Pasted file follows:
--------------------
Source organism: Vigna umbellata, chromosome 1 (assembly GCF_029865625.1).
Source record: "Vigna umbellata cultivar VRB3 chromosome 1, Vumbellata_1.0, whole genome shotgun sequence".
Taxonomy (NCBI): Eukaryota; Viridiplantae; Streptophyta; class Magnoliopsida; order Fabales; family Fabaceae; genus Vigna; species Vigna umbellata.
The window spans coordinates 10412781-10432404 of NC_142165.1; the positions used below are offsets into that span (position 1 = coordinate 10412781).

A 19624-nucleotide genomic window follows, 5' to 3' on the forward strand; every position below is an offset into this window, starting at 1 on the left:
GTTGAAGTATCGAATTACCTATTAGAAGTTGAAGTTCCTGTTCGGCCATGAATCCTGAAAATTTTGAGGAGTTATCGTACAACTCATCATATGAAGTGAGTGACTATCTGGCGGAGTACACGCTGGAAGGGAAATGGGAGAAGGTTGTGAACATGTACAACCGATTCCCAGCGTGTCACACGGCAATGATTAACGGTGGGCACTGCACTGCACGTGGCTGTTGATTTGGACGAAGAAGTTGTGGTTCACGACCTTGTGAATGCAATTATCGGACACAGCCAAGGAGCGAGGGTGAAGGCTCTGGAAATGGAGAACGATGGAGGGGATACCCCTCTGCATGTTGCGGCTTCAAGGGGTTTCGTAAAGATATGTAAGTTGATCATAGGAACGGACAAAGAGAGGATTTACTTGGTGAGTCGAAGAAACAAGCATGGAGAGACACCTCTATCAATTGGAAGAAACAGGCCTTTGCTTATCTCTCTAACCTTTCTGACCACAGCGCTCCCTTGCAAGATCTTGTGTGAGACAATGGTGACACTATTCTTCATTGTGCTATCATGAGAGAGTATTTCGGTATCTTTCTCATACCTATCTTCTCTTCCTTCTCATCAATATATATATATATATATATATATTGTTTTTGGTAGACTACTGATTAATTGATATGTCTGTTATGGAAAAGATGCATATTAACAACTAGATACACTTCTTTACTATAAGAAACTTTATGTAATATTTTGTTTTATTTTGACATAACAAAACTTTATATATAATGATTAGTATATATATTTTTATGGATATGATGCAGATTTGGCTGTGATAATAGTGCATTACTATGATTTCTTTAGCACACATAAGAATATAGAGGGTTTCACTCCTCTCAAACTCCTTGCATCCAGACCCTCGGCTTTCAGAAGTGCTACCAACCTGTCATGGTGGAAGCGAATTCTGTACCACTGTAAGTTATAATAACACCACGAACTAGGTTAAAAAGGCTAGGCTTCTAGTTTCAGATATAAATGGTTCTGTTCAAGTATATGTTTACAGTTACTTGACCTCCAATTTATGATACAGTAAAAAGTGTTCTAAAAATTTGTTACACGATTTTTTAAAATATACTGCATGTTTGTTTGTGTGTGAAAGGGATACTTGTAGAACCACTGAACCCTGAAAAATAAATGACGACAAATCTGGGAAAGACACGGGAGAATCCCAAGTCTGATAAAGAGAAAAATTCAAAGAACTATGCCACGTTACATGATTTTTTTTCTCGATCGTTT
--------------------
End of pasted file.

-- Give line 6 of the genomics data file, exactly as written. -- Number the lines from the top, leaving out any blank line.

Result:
GTTGAAGTATCGAATTACCTATTAGAAGTTGAAGTTCCTGTTCGGCCATGAATCCTGAAAATTTTGAGGAGTTATCGTACAACTCATCATATGAAGTGAGTGACTATCTGGCGGAGTACACGCTGGAAGGGAAATGGGAGAAGGTTGTGAACATGTACAACCGATTCCCAGCGTGTCACACGGCAATGATTAACGGTGGGCACTGCACTGCACGTGGCTGTTGATTTGGACGAAGAAGTTGTGGTTCACGACCTTGTGAATGCAATTATCGGACACAGCCAAGGAGCGAGGGTGAAGGCTCTGGAAATGGAGAACGATGGAGGGGATACCCCTCTGCATGTTGCGGCTTCAAGGGGTTTCGTAAAGATATGTAAGTTGATCATAGGAACGGACAAAGAGAGGATTTACTTGGTGAGTCGAAGAAACAAGCATGGAGAGACACCTCTATCAATTGGAAGAAACAGGCCTTTGCTTATCTCTCTAACCTTTCTGACCACAGCGCTCCCTTGCAAGATCTTGTGTGAGACAATGGTGACACTATTCTTCATTGTGCTATCATGAGAGAGTATTTCGGTATCTTTCTCATACCTATCTTCTCTTCCTTCTCATCAATATATATATATATATATATATATTGTTTTTGGTAGACTACTGATTAATTGATATGTCTGTTATGGAAAAGATGCATATTAACAACTAGATACACTTCTTTACTATAAGAAACTTTATGTAATATTTTGTTTTATTTTGACATAACAAAACTTTATATATAATGATTAGTATATATATTTTTATGGATATGATGCAGATTTGGCTGTGATAATAGTGCATTACTATGATTTCTTTAGCACACATAAGAATATAGAGGGTTTCACTCCTCTCAAACTCCTTGCATCCAGACCCTCGGCTTTCAGAAGTGCTACCAACCTGTCATGGTGGAAGCGAATTCTGTACCACTGTAAGTTATAATAACACCACGAACTAGGTTAAAAAGGCTAGGCTTCTAGTTTCAGATATAAATGGTTCTGTTCAAGTATATGTTTACAGTTACTTGACCTCCAATTTATGATACAGTAAAAAGTGTTCTAAAAATTTGTTACACGATTTTTTAAAATATACTGCATGTTTGTTTGTGTGTGAAAGGGATACTTGTAGAACCACTGAACCCTGAAAAATAAATGACGACAAATCTGGGAAAGACACGGGAGAATCCCAAGTCTGATAAAGAGAAAAATTCAAAGAACTATGCCACGTTACATGATTTTTTTTCTCGATCGTTT